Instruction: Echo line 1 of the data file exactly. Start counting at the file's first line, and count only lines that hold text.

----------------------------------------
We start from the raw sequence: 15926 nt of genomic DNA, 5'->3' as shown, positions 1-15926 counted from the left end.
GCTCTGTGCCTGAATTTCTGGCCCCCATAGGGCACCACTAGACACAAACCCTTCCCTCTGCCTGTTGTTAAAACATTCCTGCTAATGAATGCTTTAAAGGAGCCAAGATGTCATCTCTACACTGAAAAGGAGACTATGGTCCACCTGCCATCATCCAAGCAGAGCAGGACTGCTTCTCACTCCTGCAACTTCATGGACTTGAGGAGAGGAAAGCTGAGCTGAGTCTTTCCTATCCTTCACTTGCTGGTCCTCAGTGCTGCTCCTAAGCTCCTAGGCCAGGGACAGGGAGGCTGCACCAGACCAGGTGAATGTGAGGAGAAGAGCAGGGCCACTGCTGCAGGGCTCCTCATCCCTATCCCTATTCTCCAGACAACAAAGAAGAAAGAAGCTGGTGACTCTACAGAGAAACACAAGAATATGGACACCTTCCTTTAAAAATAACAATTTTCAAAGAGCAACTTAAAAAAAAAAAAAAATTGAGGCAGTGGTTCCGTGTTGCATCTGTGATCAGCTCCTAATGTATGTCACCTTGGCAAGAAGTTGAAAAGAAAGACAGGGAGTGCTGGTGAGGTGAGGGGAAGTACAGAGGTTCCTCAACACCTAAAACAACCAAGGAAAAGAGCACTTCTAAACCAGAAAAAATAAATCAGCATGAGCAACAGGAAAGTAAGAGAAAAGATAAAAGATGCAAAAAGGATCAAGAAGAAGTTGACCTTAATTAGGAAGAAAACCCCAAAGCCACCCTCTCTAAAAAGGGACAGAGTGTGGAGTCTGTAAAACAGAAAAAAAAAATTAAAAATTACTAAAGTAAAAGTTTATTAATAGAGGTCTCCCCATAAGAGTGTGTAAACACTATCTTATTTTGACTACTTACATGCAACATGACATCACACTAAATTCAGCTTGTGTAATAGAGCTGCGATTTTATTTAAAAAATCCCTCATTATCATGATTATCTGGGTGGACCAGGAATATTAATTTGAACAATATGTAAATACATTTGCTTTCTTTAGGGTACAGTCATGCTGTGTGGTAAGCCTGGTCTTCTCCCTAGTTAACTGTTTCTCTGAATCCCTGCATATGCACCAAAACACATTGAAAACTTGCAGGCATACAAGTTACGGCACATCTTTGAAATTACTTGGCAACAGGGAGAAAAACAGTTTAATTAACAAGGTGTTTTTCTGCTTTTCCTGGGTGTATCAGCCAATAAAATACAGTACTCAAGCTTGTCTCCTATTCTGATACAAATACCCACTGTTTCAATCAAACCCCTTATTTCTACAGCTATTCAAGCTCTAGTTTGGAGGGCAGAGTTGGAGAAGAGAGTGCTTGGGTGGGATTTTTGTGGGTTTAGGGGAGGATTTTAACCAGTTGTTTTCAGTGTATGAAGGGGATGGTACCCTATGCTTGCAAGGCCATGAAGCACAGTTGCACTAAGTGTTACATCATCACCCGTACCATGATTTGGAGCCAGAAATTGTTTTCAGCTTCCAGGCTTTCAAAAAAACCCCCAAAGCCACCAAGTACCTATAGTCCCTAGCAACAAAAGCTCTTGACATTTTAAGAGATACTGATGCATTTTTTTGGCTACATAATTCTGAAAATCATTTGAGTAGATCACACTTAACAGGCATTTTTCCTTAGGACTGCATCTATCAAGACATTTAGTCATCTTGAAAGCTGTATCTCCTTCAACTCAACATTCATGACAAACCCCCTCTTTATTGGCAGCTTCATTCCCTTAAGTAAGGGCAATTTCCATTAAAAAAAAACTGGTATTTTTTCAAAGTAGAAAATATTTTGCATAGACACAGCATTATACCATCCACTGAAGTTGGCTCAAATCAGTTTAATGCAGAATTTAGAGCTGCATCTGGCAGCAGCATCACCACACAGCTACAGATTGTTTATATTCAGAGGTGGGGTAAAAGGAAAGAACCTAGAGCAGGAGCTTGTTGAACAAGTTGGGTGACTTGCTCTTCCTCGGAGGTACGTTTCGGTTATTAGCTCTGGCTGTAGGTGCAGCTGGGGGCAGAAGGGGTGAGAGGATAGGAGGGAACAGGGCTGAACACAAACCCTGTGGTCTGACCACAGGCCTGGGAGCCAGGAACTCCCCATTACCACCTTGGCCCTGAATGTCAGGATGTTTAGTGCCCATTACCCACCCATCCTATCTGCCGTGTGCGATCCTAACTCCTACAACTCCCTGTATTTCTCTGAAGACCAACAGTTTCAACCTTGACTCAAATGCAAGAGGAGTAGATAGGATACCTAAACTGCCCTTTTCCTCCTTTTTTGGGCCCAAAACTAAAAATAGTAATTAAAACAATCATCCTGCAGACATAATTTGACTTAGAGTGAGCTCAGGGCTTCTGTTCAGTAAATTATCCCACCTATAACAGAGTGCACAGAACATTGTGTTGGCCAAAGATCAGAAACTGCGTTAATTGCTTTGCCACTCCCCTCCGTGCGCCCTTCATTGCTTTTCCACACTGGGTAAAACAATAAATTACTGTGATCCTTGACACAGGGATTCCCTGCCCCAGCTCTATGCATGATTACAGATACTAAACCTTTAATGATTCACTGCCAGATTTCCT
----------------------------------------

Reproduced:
We start from the raw sequence: 15926 nt of genomic DNA, 5'->3' as shown, positions 1-15926 counted from the left end.